George Bridgewater walked into the International Media Centre in Rio today and folded himself into a seat. Standing 2m tall, Bridgewater has become well versed at folding himself into seats. He's spent most of his adult life in one, going backwards.
He's in Rio for his third Olympics. He rowed for New Zealand in Athens with Nathan Twaddle, finishing fourth in the pair. Four years later the same two men took bronze in Beijing, although that result was overshadowed by the Evers-Swindell twins' double sculls gold and Mahe Drysdale's pain. Only once between Athens and Beijing did Twaddle and Bridgewater finish outside the top two at a World Cup or world championships regatta. Their bronze was probably a disappointment.
Bridgewater finished up after Beijing, packed his bags and headed for Oxford, an MBA, and a career in Hong Kong and Singapore. There are only so many years a person can give to a sport that takes everything and offers so little back. He never received much by way of recognition but a world championship, five World Cup victories and an Olympic bronze medal could be considered a decent return on the investment. Unless you're a finance expert.
Last year, Bridgewater came back. He chucked in the desk job and moved home. Quite why he came back is beyond me. Quite why any rower would ever want to come back is beyond me. This is not a sport, it's self-harm. When I ask him what possessed him to return to Karapiro, he says he had an itch that needed scratching, which is a rower's way of saying he had a soul that needed destroying. Worse, not only did he come back, he came back to two oars instead of one. He must be mad.
He doesn't seem mad. He's kinda goofy, in a really charming way. He smiles a lot, stoops to talk, shakes hands with everyone he meets. He walked in today after finishing training on the Lagoa course, his hair dishevelled and his belly rumbling on account of missing his dinner, and, without complaint, chatted about the last two months of his life during which he first failed to qualify for the Olympics, then experienced the lowest type of low a rower can experience, then received a call back from New Zealand rowing, and then qualified for the Olympics on account of the disqualification of the Russian boat.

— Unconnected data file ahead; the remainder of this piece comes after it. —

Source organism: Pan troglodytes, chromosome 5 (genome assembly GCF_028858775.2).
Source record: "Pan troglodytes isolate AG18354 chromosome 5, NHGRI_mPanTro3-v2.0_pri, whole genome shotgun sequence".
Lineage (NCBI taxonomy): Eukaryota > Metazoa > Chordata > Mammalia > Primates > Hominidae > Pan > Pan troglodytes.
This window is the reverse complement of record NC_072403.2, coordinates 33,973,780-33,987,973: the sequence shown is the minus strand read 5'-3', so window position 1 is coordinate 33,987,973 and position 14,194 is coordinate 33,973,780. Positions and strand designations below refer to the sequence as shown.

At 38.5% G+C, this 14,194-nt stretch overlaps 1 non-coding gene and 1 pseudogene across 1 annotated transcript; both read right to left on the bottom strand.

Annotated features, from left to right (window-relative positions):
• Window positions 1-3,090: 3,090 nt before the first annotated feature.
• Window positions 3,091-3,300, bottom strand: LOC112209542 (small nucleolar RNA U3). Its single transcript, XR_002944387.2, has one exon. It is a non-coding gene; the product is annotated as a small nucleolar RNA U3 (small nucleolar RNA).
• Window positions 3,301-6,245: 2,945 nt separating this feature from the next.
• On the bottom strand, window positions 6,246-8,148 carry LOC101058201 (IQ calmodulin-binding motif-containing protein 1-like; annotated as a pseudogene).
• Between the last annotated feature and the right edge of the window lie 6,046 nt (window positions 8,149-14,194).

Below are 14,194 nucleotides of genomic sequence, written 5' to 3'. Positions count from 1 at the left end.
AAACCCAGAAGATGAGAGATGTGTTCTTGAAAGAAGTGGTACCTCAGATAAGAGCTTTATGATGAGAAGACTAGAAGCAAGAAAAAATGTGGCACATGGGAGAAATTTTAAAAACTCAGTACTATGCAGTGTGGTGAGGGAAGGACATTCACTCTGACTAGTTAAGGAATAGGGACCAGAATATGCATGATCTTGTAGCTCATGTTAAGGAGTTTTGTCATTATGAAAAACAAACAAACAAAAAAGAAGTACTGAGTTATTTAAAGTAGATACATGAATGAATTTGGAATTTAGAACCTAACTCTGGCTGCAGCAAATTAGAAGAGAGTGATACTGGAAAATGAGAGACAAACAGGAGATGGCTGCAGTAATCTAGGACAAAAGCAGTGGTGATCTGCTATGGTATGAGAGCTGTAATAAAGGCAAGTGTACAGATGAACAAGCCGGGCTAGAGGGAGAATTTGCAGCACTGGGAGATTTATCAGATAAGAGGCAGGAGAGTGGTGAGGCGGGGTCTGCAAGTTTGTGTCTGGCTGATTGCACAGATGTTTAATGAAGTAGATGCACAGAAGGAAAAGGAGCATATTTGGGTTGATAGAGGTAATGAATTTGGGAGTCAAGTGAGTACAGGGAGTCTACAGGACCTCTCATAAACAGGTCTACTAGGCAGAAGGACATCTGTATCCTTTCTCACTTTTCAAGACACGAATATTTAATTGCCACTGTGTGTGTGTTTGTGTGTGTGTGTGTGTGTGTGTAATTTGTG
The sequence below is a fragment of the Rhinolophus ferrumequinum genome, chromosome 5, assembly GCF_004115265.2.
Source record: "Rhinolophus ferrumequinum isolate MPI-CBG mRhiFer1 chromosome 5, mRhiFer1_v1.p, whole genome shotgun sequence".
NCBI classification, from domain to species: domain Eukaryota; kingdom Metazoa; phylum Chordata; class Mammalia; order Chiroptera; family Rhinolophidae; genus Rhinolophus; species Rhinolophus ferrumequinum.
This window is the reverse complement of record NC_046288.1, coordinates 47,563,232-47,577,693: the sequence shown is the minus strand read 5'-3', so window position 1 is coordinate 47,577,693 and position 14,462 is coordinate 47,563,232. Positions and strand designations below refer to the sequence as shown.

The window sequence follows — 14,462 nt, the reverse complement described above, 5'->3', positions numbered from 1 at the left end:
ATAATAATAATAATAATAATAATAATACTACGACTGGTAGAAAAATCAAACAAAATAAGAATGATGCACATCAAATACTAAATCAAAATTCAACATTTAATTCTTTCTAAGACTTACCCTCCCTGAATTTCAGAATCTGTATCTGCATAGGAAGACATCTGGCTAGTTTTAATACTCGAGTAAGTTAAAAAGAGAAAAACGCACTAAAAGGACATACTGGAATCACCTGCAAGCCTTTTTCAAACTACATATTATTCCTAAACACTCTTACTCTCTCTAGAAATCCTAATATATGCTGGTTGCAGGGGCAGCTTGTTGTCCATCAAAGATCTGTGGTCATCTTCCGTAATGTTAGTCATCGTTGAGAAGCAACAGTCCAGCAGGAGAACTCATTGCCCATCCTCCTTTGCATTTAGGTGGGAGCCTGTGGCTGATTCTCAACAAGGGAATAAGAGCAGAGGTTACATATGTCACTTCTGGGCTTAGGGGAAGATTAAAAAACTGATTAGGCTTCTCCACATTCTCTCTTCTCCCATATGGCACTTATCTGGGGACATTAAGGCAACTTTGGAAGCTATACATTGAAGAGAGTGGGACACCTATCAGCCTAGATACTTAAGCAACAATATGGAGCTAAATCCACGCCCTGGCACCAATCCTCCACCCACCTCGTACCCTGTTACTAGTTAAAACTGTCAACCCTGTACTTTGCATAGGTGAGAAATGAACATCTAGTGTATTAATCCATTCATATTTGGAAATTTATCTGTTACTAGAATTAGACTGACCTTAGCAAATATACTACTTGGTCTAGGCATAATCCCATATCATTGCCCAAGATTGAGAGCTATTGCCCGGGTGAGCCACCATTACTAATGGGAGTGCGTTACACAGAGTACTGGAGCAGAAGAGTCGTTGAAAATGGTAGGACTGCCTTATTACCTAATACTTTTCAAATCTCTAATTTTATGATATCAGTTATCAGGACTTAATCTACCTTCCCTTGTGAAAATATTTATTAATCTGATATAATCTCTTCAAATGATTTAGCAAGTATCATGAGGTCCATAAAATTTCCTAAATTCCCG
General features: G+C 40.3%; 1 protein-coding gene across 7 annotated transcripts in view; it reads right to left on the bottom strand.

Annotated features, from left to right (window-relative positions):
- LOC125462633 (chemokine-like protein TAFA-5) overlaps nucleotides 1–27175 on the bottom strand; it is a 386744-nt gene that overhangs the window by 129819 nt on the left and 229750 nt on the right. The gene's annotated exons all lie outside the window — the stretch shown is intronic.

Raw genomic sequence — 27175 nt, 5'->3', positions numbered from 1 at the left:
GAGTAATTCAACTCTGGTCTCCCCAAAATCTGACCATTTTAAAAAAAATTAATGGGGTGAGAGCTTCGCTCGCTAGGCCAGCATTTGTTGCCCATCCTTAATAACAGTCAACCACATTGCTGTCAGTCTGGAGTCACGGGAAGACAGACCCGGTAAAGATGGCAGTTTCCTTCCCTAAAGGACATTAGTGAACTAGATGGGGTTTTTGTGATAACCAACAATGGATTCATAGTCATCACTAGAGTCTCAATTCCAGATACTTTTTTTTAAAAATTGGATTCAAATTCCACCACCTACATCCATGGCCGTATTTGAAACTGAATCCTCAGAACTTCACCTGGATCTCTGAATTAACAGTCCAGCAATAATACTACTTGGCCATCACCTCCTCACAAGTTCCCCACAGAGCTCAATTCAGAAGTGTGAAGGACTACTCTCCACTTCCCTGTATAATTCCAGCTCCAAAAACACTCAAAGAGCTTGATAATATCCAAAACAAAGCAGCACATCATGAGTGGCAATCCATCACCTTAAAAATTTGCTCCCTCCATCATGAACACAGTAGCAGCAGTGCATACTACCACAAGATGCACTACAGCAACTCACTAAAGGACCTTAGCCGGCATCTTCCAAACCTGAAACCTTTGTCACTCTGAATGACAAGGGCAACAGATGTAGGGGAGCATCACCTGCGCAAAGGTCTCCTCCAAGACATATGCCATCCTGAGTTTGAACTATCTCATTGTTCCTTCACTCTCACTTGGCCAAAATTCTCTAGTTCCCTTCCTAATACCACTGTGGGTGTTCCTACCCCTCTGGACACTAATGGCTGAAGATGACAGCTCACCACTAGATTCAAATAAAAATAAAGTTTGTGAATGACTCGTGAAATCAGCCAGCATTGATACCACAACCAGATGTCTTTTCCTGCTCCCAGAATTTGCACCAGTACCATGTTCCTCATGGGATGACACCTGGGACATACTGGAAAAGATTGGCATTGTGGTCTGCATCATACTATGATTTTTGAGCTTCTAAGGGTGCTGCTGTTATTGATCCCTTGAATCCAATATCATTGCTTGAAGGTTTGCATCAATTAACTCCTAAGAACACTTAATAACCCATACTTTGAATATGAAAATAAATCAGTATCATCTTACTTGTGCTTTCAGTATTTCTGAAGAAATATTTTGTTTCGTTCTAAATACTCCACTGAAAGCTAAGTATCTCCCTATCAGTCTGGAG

He smiles a lot talking about it, which is not what most people would be doing. Most people would be brimming with residual resentment and be angry at the world. Cheating Russians robbed Bridgewater and his crew - Jade Uru, John Storey and Nathan Flannery are the others - of weeks of important training. He shrugs his shoulders and says they have simply adjusted their expectations and now have to get on with the job. Then he makes a joke about towering over his crew-mates.
He doesn't do jokes about his age, though. He's 33 now, with four years on Uru and Storey and nine years on Flannery. Flannery was 12 when Bridgewater rowed in his first Olympics. I ask him if he feels all right about being the granddad of the crew, to which he responds by pointing out he's not the eldest in the team. Another sculler takes that honour. One who is a lot more famous than Bridgewater.
That's the thing about Bridgewater, though. He's not here for the fame. And he isn't here for the money, because there's very little of that in rowing. He's here to scratch that itch; to scull for New Zealand; to grab one last shot at an Olympic medal. And what a story that would be if somehow the Kiwi quad could do it with a veteran rower who took seven years out of the elite system and returned to one of the most technically demanding classes of them all.
The New Zealand quad won't be a medal favourite in Rio, but Bridgewater won't mind the underdog tag one bit. He's the finance whizz who's made the biggest trade of his life and, when he folds himself into that seat, he'll be expecting to collect.